The real-world outcomes of patients with metastatic prostate cancer (mPCa) are largely unexplored. We investigated the trends in overall survival (OS) and cancer-specific survival (CSS) in patients with de novo mPCa according to distinct time periods. The U.S. Surveillance, Epidemiology, and End Results (SEER) Research Data (2000–2017) were analyzed using the SEER*Stat software. The Kaplan– Meier method and Cox regression were used. Patients with de novo mPCa were allocated to three cohorts based on the year of diagnosis: A (2000–2003), B (2004–2010), and C (2011–2014). The maximum follow-up was fixed to 5 years. Overall, 26,434 patients were included. Age, race, and metastatic stage (M1) significantly affected OS and CSS. After adjustment for age and race, patients in Cohort C showed a 9% reduced risk of death (hazard ratio (HR): 0.91 (95% confidence interval [CI] 0.87–0.95), p < 0.001) and an 8% reduced risk of cancer-specific death (HR: 0.92 (95% CI 0.88–0.96), p < 0.001) compared with those in Cohort A. After adjustment for age, race, and metastatic stage, patients in Cohort C showed an improvement in OS and CSS compared with Cohort B (HR: 0.94 (95% CI 0.91–0.97), p = 0.001; HR: 0.89 (95% CI 0.85–0.92), p < 0.001). Patients with M1c disease had a more pronounced improvement in OS and CSS compared with the other stages. No differences were found between Cohorts B and C. In conclusion, the real-world survival of de novo mPCa remains poor, with a median OS and CSS improvement of only 4 months in the latest years.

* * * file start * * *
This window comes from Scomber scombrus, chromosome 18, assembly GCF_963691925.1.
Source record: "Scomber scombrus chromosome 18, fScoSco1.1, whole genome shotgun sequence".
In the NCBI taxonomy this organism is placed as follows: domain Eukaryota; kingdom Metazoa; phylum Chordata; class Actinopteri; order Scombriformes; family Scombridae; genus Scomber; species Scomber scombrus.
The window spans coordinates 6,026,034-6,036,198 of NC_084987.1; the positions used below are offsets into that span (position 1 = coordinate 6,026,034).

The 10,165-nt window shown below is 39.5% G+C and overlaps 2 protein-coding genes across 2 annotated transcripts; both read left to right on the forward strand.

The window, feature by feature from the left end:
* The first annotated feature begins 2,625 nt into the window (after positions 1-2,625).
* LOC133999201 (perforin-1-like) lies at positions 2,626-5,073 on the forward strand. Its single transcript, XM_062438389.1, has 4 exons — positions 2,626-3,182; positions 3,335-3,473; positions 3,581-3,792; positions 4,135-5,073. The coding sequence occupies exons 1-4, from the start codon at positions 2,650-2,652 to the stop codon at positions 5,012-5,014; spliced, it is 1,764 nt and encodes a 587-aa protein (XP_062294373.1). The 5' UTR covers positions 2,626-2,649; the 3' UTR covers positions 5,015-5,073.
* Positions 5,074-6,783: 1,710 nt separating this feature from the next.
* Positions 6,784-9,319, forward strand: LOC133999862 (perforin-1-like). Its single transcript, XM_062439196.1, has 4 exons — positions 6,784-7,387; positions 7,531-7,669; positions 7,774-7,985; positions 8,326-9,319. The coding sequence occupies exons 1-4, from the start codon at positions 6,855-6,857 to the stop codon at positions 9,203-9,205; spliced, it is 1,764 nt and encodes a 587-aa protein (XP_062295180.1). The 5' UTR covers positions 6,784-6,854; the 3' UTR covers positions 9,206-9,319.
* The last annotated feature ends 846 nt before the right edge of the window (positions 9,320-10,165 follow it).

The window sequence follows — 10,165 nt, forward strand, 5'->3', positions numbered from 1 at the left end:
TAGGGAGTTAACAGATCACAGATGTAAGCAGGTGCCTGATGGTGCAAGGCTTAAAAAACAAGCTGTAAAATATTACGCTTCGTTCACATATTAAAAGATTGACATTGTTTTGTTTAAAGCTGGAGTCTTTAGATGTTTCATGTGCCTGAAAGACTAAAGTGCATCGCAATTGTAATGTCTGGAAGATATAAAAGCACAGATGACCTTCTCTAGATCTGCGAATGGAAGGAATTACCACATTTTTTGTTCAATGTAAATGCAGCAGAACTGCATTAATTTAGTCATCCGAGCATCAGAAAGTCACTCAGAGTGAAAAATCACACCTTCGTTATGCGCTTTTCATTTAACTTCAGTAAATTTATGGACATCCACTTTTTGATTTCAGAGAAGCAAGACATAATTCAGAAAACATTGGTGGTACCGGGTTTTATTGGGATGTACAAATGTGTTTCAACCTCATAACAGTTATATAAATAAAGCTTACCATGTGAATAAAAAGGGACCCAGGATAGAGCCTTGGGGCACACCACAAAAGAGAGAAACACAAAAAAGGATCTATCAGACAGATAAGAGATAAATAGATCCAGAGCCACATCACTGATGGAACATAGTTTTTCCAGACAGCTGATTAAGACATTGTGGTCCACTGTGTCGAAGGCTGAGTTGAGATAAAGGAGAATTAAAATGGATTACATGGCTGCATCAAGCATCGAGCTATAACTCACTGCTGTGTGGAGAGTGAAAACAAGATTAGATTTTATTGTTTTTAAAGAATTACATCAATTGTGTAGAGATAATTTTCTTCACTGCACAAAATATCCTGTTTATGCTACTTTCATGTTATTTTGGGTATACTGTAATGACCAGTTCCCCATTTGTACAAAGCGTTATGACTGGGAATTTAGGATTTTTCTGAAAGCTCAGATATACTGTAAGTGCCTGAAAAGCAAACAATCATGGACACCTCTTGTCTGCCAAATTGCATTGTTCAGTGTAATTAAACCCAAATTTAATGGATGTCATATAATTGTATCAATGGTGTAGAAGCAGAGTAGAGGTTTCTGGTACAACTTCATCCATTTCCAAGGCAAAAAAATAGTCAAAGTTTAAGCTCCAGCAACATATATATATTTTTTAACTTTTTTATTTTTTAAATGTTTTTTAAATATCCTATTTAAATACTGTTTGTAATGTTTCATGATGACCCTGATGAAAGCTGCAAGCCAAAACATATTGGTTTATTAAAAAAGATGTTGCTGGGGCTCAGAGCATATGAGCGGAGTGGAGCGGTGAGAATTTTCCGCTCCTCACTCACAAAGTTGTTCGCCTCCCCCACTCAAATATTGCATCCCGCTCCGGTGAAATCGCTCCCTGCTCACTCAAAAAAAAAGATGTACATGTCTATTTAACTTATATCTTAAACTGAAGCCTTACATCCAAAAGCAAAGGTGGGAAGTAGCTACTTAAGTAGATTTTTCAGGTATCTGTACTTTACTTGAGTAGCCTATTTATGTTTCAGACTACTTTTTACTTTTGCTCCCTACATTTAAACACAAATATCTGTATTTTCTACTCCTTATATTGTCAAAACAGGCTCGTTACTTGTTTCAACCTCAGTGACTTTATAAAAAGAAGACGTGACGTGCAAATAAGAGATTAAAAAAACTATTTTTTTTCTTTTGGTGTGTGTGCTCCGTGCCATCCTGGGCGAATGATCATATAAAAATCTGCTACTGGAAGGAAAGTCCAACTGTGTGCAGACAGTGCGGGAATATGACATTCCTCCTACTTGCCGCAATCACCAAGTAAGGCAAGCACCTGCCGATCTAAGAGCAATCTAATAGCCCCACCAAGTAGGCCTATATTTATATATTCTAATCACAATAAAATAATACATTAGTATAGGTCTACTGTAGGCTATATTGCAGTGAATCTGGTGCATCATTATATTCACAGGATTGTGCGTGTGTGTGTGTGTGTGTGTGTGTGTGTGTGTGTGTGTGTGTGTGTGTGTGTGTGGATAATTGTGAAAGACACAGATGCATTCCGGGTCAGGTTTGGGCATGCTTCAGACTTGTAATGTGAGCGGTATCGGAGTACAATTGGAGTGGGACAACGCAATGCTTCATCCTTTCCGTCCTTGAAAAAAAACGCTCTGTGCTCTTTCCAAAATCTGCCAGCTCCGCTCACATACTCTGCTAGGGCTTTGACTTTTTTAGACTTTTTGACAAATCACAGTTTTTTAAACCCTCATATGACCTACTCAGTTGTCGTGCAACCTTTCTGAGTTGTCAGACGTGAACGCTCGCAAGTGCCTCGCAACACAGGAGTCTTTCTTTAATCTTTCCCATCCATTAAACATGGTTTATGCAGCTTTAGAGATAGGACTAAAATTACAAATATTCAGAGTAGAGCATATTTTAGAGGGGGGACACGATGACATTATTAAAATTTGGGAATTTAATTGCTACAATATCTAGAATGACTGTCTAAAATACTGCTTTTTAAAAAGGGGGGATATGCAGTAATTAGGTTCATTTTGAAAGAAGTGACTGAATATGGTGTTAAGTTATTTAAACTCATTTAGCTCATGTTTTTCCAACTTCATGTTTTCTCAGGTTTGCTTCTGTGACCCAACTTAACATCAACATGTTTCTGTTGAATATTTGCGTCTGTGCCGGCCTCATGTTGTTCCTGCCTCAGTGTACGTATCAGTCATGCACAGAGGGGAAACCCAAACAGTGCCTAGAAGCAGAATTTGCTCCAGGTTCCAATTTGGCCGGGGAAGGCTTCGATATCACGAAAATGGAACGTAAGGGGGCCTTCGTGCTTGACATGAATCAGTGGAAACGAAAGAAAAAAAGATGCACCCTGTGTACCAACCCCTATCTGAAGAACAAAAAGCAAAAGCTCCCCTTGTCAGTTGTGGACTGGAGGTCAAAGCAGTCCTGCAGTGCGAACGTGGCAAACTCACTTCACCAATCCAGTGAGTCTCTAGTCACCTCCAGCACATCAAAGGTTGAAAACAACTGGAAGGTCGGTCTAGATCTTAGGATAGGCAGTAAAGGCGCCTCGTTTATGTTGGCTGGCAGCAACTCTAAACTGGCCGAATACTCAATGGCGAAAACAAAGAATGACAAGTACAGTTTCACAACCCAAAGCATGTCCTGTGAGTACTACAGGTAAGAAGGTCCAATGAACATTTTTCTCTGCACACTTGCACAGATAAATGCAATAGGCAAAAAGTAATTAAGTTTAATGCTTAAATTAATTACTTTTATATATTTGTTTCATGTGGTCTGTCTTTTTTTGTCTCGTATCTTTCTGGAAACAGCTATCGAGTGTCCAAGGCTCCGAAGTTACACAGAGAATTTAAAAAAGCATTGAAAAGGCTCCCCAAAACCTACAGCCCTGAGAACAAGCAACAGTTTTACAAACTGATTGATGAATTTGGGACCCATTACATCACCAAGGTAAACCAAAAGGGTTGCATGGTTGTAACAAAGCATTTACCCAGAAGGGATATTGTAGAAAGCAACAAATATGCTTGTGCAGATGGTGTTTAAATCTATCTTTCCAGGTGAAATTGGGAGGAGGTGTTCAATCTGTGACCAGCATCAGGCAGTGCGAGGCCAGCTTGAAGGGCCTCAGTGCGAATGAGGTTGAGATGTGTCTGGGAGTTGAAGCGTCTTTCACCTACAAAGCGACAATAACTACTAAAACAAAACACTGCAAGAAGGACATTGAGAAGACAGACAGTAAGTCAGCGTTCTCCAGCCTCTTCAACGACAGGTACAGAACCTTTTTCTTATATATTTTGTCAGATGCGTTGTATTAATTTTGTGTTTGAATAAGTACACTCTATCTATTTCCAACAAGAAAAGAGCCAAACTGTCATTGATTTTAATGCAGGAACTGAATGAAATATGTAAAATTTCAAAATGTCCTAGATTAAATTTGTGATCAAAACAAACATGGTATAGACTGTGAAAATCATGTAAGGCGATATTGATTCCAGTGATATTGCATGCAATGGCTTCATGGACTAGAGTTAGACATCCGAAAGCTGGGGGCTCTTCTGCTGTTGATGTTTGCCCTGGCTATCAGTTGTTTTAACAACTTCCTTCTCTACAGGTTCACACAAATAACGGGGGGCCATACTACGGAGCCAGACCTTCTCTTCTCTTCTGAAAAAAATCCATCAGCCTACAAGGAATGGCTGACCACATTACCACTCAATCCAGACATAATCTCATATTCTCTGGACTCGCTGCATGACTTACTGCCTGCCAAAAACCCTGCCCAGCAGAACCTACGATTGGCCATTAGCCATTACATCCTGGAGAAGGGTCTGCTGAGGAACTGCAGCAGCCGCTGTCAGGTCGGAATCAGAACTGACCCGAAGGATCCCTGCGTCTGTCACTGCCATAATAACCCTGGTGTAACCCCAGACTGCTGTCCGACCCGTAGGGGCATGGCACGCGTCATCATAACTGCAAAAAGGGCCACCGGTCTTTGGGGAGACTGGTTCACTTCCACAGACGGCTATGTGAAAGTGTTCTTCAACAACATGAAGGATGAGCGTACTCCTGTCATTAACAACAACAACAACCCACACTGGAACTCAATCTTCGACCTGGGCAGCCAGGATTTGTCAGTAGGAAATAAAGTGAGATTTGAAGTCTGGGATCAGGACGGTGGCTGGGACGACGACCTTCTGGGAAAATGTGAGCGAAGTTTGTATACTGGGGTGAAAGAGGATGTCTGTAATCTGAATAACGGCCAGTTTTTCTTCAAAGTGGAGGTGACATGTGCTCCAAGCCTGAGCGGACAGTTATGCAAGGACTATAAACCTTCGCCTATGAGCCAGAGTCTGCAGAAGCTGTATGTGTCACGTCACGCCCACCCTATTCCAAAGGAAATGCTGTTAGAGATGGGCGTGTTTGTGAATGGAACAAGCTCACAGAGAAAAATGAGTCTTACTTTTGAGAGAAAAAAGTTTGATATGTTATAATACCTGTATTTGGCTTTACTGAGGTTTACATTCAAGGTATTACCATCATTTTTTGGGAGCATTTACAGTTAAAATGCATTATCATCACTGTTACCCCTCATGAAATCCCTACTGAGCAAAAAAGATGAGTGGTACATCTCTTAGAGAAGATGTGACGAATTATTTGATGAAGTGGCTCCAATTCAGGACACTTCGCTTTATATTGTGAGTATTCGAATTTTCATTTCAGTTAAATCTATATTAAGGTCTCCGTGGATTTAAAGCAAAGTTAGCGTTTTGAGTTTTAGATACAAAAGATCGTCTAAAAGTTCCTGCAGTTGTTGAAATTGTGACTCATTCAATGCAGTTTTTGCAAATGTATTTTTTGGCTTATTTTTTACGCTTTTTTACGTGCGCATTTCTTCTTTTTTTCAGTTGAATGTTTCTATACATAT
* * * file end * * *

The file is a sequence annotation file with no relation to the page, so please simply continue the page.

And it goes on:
- Prostatic neoplasms/epidemiology
- Prostatic neoplasms/mortality
- SEER Program
ASJC Scopus subject areas
- Cancer Research